CLIO 7 (1) - page 23

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attacked any Blackshirts who came close enough.
This continued even after the fascists disbanded,
with the protesters rioting against the police.
When the protesters became violent and at-
tempted to physically stop the march, it could then
be classed as vigilantism - something the anti-anti
fascist media (debatably a double negative) made
sure to exploit in hopes of highlighting the criminal
nature of the opposing riots and demonizing their
actions while other anti-fascist groups criticized
the violent protests. Many however supported the
response and saw it as rightful and the only effec-
tive form of combatting the anti-semitic , hate-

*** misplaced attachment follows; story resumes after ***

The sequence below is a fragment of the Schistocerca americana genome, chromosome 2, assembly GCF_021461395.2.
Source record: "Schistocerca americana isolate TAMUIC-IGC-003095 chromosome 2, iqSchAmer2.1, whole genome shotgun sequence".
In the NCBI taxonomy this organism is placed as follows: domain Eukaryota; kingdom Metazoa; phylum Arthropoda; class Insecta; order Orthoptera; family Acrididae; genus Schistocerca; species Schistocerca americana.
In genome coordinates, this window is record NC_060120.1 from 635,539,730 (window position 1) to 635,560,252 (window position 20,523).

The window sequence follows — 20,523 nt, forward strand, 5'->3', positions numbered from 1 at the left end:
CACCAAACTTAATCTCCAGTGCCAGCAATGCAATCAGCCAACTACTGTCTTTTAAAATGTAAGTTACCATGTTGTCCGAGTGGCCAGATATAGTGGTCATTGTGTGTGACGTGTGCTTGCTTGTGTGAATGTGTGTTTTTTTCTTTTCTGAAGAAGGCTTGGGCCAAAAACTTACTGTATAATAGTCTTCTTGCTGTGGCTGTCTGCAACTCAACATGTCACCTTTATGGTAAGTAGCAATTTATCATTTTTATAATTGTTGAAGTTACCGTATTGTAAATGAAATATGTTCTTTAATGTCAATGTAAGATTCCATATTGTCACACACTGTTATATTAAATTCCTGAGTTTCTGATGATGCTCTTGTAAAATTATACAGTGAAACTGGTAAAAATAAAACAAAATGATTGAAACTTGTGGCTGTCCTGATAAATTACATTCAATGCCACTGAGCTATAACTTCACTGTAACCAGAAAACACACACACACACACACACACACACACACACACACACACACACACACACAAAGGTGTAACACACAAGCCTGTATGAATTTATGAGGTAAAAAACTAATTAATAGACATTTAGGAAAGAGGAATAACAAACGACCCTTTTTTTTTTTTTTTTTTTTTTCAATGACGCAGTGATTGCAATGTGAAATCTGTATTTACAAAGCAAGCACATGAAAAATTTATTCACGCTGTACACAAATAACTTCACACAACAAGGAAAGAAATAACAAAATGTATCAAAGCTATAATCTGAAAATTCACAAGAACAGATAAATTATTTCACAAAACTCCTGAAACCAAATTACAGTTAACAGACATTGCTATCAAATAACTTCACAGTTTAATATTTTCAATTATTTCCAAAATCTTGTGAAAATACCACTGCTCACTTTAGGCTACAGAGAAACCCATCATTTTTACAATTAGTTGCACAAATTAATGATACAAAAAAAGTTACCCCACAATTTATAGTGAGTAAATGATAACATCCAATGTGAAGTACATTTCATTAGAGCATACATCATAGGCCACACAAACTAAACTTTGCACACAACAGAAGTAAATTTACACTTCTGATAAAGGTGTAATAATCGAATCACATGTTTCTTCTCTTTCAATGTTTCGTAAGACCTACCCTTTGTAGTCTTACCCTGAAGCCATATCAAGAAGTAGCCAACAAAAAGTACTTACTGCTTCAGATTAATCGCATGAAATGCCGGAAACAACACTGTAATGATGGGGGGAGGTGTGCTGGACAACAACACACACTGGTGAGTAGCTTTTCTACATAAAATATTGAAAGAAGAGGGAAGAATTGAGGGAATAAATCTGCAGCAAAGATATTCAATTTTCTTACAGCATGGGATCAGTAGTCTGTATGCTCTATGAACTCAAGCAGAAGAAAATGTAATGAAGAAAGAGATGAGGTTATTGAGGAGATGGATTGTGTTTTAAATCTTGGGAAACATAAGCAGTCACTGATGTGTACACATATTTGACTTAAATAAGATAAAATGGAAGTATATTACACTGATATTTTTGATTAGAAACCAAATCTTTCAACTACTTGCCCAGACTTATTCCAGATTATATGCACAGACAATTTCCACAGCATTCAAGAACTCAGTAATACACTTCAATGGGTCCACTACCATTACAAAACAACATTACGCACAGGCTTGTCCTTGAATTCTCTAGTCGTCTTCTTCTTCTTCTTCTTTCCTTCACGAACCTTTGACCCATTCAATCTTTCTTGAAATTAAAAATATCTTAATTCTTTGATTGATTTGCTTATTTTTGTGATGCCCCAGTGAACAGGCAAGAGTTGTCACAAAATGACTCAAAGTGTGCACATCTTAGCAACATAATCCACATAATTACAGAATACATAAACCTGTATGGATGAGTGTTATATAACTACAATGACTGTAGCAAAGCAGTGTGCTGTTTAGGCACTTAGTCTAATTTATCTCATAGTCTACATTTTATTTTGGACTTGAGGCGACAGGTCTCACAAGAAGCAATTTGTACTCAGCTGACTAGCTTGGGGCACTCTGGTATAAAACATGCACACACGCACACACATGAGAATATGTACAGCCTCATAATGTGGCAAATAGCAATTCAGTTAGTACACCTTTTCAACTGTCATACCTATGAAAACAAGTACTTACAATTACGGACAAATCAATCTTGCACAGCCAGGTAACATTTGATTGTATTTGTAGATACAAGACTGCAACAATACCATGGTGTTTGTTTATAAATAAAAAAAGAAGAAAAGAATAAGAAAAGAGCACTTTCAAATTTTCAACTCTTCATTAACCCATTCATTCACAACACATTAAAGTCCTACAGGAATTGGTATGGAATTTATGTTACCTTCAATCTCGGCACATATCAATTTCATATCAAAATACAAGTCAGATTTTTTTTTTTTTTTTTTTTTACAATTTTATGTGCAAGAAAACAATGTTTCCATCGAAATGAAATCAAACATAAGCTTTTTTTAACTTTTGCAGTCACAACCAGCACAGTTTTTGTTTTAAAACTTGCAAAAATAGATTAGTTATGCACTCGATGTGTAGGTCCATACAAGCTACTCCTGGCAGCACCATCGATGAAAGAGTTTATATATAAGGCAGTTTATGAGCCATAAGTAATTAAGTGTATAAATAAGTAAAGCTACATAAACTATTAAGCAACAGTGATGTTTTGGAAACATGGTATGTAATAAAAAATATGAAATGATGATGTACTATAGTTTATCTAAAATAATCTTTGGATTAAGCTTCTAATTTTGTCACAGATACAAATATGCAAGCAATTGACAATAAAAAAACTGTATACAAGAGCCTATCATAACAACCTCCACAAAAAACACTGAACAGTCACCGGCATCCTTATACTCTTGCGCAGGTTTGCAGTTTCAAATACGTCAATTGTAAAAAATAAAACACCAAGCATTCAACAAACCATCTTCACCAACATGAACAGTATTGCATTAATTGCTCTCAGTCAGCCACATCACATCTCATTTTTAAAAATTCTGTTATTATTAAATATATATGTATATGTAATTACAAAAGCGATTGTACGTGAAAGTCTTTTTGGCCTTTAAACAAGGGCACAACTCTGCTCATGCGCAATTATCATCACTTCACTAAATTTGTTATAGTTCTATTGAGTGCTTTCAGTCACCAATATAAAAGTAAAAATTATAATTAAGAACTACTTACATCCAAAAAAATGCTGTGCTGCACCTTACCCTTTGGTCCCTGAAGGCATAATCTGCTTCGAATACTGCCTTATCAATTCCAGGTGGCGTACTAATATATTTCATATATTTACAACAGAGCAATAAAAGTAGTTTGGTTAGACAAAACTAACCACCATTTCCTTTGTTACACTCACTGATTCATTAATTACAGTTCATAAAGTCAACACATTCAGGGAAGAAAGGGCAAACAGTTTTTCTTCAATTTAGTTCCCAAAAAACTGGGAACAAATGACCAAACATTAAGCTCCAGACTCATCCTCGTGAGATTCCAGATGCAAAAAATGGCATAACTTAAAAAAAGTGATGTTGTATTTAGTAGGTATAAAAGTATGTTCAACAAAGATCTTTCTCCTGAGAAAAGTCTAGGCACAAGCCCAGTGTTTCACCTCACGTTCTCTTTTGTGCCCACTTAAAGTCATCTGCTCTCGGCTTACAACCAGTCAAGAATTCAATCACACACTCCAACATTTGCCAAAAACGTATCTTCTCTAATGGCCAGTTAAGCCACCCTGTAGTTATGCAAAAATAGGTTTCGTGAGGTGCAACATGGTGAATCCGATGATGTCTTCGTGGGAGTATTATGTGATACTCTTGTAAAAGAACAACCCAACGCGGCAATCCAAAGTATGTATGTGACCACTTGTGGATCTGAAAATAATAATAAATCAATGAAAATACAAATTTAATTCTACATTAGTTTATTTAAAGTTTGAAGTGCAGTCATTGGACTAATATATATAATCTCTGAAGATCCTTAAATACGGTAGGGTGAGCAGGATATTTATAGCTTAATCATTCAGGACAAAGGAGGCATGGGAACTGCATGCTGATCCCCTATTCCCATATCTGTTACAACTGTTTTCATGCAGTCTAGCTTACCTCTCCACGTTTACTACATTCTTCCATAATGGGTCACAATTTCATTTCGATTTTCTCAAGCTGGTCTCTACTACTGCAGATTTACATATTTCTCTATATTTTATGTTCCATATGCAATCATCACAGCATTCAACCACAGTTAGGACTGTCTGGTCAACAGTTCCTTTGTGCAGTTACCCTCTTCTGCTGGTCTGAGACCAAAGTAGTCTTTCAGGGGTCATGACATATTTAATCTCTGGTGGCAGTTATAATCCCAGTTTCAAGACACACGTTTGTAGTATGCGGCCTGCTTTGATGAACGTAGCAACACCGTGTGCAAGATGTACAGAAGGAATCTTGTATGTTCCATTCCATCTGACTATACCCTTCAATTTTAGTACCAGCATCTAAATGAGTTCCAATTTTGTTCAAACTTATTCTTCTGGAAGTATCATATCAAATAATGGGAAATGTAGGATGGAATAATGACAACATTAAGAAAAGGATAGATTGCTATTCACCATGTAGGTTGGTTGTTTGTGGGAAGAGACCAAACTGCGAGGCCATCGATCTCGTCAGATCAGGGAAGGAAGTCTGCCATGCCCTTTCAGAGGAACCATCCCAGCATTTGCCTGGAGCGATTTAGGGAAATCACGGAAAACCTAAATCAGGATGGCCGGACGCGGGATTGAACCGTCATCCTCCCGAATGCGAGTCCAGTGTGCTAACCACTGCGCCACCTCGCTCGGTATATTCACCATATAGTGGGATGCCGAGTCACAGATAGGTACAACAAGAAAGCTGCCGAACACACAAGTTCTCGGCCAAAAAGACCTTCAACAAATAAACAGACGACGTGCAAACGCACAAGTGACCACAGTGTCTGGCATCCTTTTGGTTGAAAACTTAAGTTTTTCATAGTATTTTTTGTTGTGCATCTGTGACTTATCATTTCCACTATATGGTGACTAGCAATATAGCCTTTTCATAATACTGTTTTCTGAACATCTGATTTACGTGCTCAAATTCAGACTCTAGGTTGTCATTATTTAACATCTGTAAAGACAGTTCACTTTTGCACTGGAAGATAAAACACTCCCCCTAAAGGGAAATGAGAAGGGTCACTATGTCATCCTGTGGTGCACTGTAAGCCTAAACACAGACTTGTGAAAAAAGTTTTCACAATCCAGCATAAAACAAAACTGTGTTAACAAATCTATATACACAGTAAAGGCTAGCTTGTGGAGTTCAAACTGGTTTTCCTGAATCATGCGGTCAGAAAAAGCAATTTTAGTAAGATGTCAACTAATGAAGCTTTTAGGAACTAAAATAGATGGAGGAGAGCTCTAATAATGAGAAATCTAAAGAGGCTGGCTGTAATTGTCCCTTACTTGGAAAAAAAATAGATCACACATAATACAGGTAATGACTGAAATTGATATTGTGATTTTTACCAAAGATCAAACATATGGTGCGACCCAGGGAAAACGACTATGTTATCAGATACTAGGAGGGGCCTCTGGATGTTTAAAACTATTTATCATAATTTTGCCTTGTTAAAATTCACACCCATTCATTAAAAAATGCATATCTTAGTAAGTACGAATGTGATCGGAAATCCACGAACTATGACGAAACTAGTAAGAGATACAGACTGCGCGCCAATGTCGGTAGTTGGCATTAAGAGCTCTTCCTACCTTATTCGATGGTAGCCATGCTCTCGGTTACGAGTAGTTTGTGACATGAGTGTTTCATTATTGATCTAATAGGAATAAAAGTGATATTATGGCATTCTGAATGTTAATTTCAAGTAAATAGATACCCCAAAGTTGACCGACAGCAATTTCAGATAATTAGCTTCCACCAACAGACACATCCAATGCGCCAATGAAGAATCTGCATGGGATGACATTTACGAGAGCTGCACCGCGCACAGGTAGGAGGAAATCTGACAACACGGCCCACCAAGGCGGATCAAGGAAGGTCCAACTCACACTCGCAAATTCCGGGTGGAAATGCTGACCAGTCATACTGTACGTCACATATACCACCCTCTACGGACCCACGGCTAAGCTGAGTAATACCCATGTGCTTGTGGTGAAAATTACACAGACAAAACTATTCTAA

ful intents of BUP. Ultimately however, the riots
caused a societal response, more than could be said
of the initial lawful supported petition. As a result,
a Public Order act was passed in 1936, which made
the public wearing of political uniforms illegal, and
ensured that for a future political march to occur,
it would require full consent from all police. In the
next few years, the government banned the BUP, so
conclusively it could be interpreted that vigilantism
is critical to our society for its abilities to point out
and force amendments to drastic flaws in our crimi-
nal justice system and social state.
Vigilantism is therefore not a movement but
a societal response and so until there is a society
without controversy; I believe there will never be
one without dissatisfied people craving justice for
better or for worse - vigilantes.
Daisy Berry 11LB
Cable Street Mural, East London, painted by Dave Binnington, Paul Butler, RayWalker and Desmond
Rochfort between 1979-2983
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